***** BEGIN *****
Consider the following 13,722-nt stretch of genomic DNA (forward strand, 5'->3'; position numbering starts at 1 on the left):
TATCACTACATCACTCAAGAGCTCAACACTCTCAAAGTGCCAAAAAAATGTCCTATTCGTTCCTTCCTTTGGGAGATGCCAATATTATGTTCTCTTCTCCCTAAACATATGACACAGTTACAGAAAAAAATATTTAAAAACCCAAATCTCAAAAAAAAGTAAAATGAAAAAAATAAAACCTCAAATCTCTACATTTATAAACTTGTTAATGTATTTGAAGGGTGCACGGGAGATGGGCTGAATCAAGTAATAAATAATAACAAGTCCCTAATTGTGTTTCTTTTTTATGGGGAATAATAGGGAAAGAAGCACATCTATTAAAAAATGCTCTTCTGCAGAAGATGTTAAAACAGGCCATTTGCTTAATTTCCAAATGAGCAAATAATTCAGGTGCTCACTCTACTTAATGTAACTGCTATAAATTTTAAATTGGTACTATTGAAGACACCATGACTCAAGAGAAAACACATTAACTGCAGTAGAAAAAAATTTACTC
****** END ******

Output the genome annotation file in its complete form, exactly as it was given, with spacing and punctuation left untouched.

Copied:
Consider the following 13,722-nt stretch of genomic DNA (forward strand, 5'->3'; position numbering starts at 1 on the left):
TATCACTACATCACTCAAGAGCTCAACACTCTCAAAGTGCCAAAAAAATGTCCTATTCGTTCCTTCCTTTGGGAGATGCCAATATTATGTTCTCTTCTCCCTAAACATATGACACAGTTACAGAAAAAAATATTTAAAAACCCAAATCTCAAAAAAAAGTAAAATGAAAAAAATAAAACCTCAAATCTCTACATTTATAAACTTGTTAATGTATTTGAAGGGTGCACGGGAGATGGGCTGAATCAAGTAATAAATAATAACAAGTCCCTAATTGTGTTTCTTTTTTATGGGGAATAATAGGGAAAGAAGCACATCTATTAAAAAATGCTCTTCTGCAGAAGATGTTAAAACAGGCCATTTGCTTAATTTCCAAATGAGCAAATAATTCAGGTGCTCACTCTACTTAATGTAACTGCTATAAATTTTAAATTGGTACTATTGAAGACACCATGACTCAAGAGAAAACACATTAACTGCAGTAGAAAAAAATTTACTC